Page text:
I’ve moved!

My blog is growing up and I’ve moved to my own own domain. Please visit me at www.tactilesoul.com

See you there!

  1. Be aware of your thoughts
    Most of us are oblivious of how often we allow pessimism to creep into our thoughts. These thoughts have a profound influence on the decisions and the choices that we make. Take time over the next few days to keep a note of your thoughts. Thoughts like “I could never do that!”, “I’m so fat.” , “This will never work.” This is your ‘negative voice’, be aware of how many times a day it speaks!
  2. Alter your language
    That negative voice needs to be replaced by a positive voice. For each negative or pessimistic thought you have, replace it with a positive one. eg. “I could never do that!” – “I’m going to try my best to do that.” Or better yet, “Of course I can do that!”
  3. Begin each day with optimism!
    Ever noticed that how your day gets progressively worse if you begin by fighting with your spouse or children, or you let the traffic get you down? Make a commitment to begin each day on a positive note. The attitude you begin your day with affects the rest of the day (and everything you do!). Take time to focus on the things you are grateful for, the people you love, your strengths. Shine a light on all that is good, no matter how small, do whatever you need to do to begin the day with optimism!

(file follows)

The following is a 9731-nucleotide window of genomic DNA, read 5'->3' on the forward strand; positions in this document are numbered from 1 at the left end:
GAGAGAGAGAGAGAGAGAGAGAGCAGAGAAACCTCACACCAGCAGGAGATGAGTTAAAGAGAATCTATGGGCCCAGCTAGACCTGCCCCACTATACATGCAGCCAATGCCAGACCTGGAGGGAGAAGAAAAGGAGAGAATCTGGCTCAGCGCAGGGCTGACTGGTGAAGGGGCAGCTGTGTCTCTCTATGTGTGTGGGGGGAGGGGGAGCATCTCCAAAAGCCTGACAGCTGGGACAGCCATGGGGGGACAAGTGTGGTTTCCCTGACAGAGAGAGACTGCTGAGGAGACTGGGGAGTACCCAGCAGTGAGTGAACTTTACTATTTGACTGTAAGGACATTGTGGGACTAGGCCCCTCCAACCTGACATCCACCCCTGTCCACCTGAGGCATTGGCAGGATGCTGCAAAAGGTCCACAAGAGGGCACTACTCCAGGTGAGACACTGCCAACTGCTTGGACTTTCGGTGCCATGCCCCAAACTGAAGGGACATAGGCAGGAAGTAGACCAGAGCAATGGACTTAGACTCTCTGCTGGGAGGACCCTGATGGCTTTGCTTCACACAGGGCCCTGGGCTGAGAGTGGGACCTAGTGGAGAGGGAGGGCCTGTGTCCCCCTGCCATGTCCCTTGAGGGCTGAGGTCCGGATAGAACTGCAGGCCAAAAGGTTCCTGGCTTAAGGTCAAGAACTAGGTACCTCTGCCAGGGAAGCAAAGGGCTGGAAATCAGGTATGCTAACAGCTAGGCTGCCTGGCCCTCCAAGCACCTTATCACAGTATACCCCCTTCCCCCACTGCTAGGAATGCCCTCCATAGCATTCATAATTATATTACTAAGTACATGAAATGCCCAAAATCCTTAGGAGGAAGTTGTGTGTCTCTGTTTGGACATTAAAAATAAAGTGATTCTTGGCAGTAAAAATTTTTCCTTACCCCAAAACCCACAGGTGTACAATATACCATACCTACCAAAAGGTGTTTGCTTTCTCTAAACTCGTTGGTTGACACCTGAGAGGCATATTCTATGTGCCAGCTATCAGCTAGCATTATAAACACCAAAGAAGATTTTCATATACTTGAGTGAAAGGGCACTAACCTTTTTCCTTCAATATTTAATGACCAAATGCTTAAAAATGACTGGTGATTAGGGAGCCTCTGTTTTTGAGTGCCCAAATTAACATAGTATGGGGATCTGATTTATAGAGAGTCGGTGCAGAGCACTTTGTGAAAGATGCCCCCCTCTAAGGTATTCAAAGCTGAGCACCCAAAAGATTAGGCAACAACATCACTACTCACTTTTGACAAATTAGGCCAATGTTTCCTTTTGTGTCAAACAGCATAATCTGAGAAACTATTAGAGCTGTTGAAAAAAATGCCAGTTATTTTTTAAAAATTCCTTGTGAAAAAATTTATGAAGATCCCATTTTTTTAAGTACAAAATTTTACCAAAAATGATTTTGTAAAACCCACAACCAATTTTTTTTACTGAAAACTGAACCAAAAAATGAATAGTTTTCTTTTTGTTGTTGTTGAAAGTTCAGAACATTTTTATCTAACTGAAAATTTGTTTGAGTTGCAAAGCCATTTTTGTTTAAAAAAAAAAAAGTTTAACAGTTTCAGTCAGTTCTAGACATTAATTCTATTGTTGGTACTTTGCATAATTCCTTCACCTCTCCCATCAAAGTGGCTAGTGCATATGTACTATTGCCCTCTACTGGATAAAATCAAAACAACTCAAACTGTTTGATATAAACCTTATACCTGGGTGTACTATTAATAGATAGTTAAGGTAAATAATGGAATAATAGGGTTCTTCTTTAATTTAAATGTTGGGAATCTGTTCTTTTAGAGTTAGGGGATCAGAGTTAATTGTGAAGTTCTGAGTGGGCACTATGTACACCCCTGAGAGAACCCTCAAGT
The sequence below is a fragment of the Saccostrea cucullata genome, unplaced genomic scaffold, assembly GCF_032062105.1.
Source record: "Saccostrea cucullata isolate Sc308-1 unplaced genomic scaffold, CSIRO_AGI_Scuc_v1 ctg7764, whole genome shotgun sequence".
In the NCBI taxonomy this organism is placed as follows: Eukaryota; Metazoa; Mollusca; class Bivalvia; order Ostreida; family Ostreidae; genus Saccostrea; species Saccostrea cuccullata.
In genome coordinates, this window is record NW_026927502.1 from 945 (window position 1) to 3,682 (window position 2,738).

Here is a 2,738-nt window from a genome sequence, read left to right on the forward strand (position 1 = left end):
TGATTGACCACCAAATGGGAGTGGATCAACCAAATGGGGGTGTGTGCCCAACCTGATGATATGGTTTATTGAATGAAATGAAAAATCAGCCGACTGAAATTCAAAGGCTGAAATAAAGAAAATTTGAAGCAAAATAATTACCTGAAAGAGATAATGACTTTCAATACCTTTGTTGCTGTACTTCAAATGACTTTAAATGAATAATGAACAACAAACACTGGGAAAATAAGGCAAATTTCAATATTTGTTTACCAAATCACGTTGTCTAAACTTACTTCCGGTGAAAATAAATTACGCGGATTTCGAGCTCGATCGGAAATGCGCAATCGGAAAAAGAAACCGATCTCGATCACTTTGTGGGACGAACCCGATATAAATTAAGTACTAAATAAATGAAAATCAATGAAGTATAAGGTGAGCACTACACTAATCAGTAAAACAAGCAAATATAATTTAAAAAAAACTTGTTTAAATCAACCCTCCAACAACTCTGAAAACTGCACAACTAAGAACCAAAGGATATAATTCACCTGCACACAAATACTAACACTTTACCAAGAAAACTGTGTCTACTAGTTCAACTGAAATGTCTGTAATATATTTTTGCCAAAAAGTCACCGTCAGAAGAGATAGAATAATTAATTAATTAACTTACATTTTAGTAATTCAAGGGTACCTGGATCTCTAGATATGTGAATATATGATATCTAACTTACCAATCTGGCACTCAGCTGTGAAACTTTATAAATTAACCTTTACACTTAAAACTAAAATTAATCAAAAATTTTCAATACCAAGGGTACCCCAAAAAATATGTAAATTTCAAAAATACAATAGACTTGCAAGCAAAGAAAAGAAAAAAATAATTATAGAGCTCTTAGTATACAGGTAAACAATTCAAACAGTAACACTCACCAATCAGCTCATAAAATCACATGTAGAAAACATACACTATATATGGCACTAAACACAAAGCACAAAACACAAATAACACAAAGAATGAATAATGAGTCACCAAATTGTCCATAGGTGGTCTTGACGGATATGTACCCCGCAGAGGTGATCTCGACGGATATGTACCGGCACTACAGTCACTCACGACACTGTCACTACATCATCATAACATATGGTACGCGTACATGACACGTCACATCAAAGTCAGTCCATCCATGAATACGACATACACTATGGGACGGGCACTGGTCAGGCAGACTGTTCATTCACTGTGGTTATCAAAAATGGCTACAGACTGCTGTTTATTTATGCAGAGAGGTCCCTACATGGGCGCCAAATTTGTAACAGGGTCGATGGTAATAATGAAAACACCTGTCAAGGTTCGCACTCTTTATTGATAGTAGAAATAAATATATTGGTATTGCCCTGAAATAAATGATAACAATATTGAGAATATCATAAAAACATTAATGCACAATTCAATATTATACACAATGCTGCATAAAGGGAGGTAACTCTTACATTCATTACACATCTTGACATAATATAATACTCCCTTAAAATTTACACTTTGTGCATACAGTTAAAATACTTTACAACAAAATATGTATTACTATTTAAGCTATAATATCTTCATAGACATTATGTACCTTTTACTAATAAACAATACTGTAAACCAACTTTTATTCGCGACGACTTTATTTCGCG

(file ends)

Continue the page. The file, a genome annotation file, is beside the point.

Your attitude and energy makes its mark on the world around you, create a surrounding that feels good and supports your best interests!

Glass half full“We don’t see things as they are, we see them as we are.”- Anais Nin

How do you see the world, or specifically, the events of your life? Are you always waiting for something to go wrong, never comfortable enough to relax in the moment and just breathe? Or do you generally see the up side of situations?

Your view of life can paint your experiences in vibrant technicolour or shades of grey. It all comes down to attitude. Your attitude greatly influences your reactions to your life’s experiences.

We all go through difficult times, some more than others. Experiences that shape us, that underpin all that follows, and while we are sometimes powerless to change the situation or the experience, we have a choice in how we respond. Attitude plays a powerful part in our response to our circumstances and the way in which those circumstances influence our lives.

So how do you see your cup? How do you react to life’s challenges?

There’s parable about a farmer who owned an old mule. The mule fell into the farmer’s well. The farmer heard the mule braying and, after a careful assessment of the situation, decided that neither the well nor the mule were worth saving. He enlisted his neighbours to help haul dirt to bury the old mule in the well and put him out of his misery. Initially the old mule was hysterical. But as the farmer and his neighbours continued shovelling and the dirt hit his back, he would shake it off and step up. This he did, blow after blow: shake off the dirt and step up, shake it off and step up, shake it off and step up. It wasn’t long before the old mule, battered and exhausted, stepped over the wall and out of the well.

If we face our challenges and problems in the same way and respond to them in a positive way, we, too, can realise the benefit of our choice to see the cup as half full.